A funny story

Heard a funny story the other day. There was a child in one family that was always late for school. One day his mom, instead of the usual scolding, blowing up or bribing him, said: “My car is leaving at 7:30. If you get in – fine, if you don’t – fine”. That’s all she said. At 7:29 she was at the wheel waiting and her son was just out of bed, in his pajamas.

When he saw her start the car he rushed outside grabbing his books, and he made it on time – still in his pajamas. Mom didn’t turn the car back – they went straight to school. She dropped him off and went to work. The next morning she found him sleeping in his uniform ready to go. No more problems with being late for school.

For many people it would seem cruel. However teaching the child that I always mean what I say is the key to winning his trust. It’s cruel NOT to teach him that you can be trusted. It’s cruel NOT to let him feel from early on the natural consequences of his actions. It’s cruel NOT to make him responsible for what he does thus creating a false impression that he or she does things for mom and dad and not for himself.

From early on the child is looking for someone he can trust. But who is worthy of my trust? He’s looking for a person who cannot be manipulated. When all the methods of manipulation have been tried and to no effect the child gets the message – this person can be trusted. The child can do nothing to bring about the desired result but in the end he still gets what he needs – on the parents’ terms. So he learns that he can’t influence his parents in any way but they still love him, whether or not he slams the door or hits his head against the wall.

It is cruel to allow the child to come out a winner in the daily battles for power. He will never learn to trust. “If your word doesn’t mean anything you are not worthy to be trusted. So you don’t love me”, the child reasons. With this message stuck in his head, the child is incapable of any positive relationships. All interactions with him will be attempts to manage the ensuing chaos. No friendship is possible in such an atmosphere. And the goal of parenting – friendship with the one God entrusted to you – is forfeited.

Where there’s manipulation friendship cannot exist. When a child feels his mom and dad are expecting something out of him he will never truly desire to be their friend. Any amount of coercion coming from the parent will be interpreted as a confirmation that mom and dad don’t really want his friendship. “They need me to be a certain kind of person”. Friendship is when you are totally free from the other person but you desire to be with him because you find him appealing. It’s strange but true: the goal of child-raising is being friends with the child but the child must freely choose you for a friend, no strings attached. And this will never happen as long as he feels any manipulation from our side. After all, why would you want to be a friend of someone who’s constantly looking to get something out of you.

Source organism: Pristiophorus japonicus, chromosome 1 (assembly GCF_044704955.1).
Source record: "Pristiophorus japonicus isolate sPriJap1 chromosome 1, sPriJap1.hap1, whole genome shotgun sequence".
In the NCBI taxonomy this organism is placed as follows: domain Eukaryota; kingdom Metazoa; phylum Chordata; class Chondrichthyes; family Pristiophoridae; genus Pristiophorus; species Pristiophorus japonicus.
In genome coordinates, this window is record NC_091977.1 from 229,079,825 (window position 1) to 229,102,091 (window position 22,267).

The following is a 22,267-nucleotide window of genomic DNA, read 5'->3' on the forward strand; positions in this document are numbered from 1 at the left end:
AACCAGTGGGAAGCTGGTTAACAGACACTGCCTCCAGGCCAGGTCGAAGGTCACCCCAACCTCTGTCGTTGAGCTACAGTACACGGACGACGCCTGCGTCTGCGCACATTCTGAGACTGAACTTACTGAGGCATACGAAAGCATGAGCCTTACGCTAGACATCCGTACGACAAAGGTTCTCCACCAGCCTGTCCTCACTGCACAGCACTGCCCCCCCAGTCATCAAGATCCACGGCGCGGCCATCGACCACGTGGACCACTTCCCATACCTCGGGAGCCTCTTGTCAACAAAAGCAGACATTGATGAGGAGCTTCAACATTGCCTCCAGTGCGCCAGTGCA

The dilemma many parents face is this: unless you have taught your child to trust your word from early on you will have to constantly manage the ensuing chaos by some form of manipulation. You will HAVE TO scold, blow up or bribe to manage the otherwise unmanageable behaviors. The trouble is –  the amount of scolding, blowing up and bribing will constantly increase.

As long as a child cannot trust a parent’s word he will never freely choose him for a friend. Why would I want to be friends with mom and dad who always want me to be something else? Friendship is the opposite of any form of dependence – it belongs to the realm of the absolute freedom. The only thing that connects true friends is being genuinely interested in each other. Friendship is a bond that sets you free. If your friend wants something from you, but not you, he’s not your friend. He’s using you. A true friend will say: you are free to be totally other than I am and I like it. I want to celebrate your being different from me because I am interested in you, not in what you can do for me.

God cannot be manipulated, that’s why he can be trusted. He wants our friendship, that’s why he sets us free from any obligation to be with him. We may live without him. But it’s no fun. The Father is looking for friends, not slaves. His person is infinitely appealing and the only connection he wants with us is the bond of being truly interested in each other.

The chief paradox of parenting has it pinnacle in God: since he cannot be manipulated we can be his friends, willingly. He has no reason to scold us, blow up or bribe us – we trust that his word cannot be broken. We know he wants us but not something from us and this makes him an endearing presence in our lives. He draws us by the gravity of his winning ways. If you want your children to be your friends set them free from any necessity to be with you. You will become an endearing presence in their lives which is the glorious freedom of the sons of God.

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Steve Slater

Great article. Love that is manipulated, as when a parent gives in to please his child, doesn’t feel like love. Love that remains firm and constant even in the face of bad behavior gives a child security. Being unyielding when it is the child’s best interests, even if the child protests and does not agree, is a great benefit in imparting emotional strength to a child. He will feel loved as he is, and that love is certain, not dependent on his good behavior or his manipulation. In those cases when we as parents make mistakes and are in the… Подробнее »